None of these give the impression of a tiny one-room booth or that they are lacking in personal property, tools of their trade, clothing or furniture. The crossbowmaker can afford glass windows and his wife can afford ink and paper to do her books in a ledger instead of on wax tablets. They even have flowers in a vase. And both the proprieter’s and their apprentices or journeymen are clad in colorful attire with multiple fabrics.

    Here you can see what are supposed to be apprentices and journeymen ‘shooting the popinjay’ quite a bit more colorfully attired in what we can asume are some of their nicest clothes, wearing sidearms and bearing crossbows, overseen by bored guards (town watch, also probably young artisans) with their requisite armor and some pavise shields.

    Hans Hellinger

    I think we have to question everything we think we know from this period. We need a wholeseale flushing of the Victorian and Cold War era meme’s and tropes, and to start all over again from scratch.

    Hans Hellinger

    Saint Eligius as a goldsmith… with lots of nice toys

    Hans Hellinger

    It’s true that of course you could find isolated and poverty stricken regions where people had very little, and you don’t have to go way out to the Faeroes or Iceland. Wllachia, Albania and a lot of the Balkans, especially after the Ottoman conquests… up in the Pyrennes and much of Granada, most of Ireland (though they could afford colored cloth – especially saffron / yellow) and many areas in England and Scotland, certain rural parts of Germany, Sicily, certain parts of France and some southern regions of Italy, a lot of Russia especially the part under direct Mongol control. And so on and so forth.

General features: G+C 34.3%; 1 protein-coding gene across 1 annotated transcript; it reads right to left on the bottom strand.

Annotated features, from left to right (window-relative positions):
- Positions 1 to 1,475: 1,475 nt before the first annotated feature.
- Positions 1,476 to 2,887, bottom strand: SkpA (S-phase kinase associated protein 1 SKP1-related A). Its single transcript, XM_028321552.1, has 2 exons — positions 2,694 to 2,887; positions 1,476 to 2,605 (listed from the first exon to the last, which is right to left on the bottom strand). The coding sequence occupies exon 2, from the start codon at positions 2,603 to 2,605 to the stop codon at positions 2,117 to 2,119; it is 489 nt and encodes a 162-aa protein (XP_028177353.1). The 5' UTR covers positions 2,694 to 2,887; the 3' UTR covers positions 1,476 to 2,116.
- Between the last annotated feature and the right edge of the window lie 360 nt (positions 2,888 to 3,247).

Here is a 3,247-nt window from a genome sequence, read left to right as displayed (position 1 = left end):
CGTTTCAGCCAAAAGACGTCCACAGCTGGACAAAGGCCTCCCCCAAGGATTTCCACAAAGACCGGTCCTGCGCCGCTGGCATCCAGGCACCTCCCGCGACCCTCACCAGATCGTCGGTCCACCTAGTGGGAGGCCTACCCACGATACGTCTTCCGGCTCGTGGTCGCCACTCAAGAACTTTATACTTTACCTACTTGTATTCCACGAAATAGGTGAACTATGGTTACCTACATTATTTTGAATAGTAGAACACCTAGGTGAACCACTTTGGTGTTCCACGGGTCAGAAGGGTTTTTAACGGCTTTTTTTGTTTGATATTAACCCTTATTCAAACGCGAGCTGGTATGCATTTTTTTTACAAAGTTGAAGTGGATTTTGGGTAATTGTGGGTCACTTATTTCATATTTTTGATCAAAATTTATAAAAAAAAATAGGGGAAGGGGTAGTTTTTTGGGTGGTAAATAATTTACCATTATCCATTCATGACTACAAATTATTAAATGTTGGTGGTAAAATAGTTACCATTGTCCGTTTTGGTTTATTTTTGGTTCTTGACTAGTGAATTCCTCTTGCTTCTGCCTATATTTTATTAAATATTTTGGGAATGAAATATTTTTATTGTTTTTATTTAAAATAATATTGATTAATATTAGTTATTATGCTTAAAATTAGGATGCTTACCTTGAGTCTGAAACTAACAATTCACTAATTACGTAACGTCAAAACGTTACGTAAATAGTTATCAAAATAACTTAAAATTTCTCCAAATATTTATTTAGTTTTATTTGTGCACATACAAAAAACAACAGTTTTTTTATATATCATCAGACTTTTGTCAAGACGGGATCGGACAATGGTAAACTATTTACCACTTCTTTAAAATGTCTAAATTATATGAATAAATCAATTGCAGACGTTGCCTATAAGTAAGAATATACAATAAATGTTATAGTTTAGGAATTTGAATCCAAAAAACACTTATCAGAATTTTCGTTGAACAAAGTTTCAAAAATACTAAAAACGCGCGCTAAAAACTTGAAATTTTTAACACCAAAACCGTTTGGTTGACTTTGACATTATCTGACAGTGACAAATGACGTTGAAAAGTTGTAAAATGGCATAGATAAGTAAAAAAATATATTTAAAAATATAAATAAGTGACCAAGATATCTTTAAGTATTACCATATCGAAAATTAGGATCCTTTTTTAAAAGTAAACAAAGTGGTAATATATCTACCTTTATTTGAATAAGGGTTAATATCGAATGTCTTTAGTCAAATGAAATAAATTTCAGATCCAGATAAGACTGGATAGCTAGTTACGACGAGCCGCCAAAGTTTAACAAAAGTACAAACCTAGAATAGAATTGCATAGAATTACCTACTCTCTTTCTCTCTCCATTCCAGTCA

So when people say “if you look hard enough you can find a place and time that fills almost every Trope” I guess that is true but it’s also kind of meaningless. I can find people living in my own city today who live like cavemen, I pass a handful of them on the way to work every day.

    But I still think the Trope is misleading and even destructive. It does not really portray the era in question, especially the towns. The thriving, clean, bustling, lively, vibrant, self managed medieval town is almost never portrayed in any of the millions of outlets of genre media (TV, video, computer games, tabletop RPGs graphic novels, etc. etc. etc.) which depict these eras which we seem so fascinated with. It’s always the filthy, ignorant, benighted caveman. And yet, where is the facility where they build all that plate armor the knights are wearing? Where is the organized group of people who built the Cathedrals, castles and great buildings? Nowehre to be found apparently. Just a bunch of wretched cavemen.

    And yet there were thousands of thriving, vibrant towns and even small market villages like that all over Europe. I can find them in every country and region. (Ok maybe not in Iceland or the Faeroes but you know what I’m saying…)

    It would be like if at some time in the future you did shows or games about the 20th or 21st Century and every scene was in a favella, a refugee camp, or a shanty town. Sure they do exist, and sure even in the US we had the Great Depression and the Dust Bowl where for a while in the 30’s it was fairly widespread… followed by World War II when so much of the world was smashed, broken and burned up. Even today you could go to a War-Torn place like Syria or Congo or a place in extreme economic deprivation like Venezuela or North Korea. So if you looked hard enough you could find that Trope, yes.

    But this is hardly a universal or even common condition in most of the world this period, today. The point I’m making is that it wasn’t the most common condition in the Middle Ages either, in fact quite to the contrary. The last 300-400 years of the Middle Ages is basically when there was such an incredible surge of culture and technology that “Western” culture went from being roaming barbarians to pulling ahead of the rest of the world.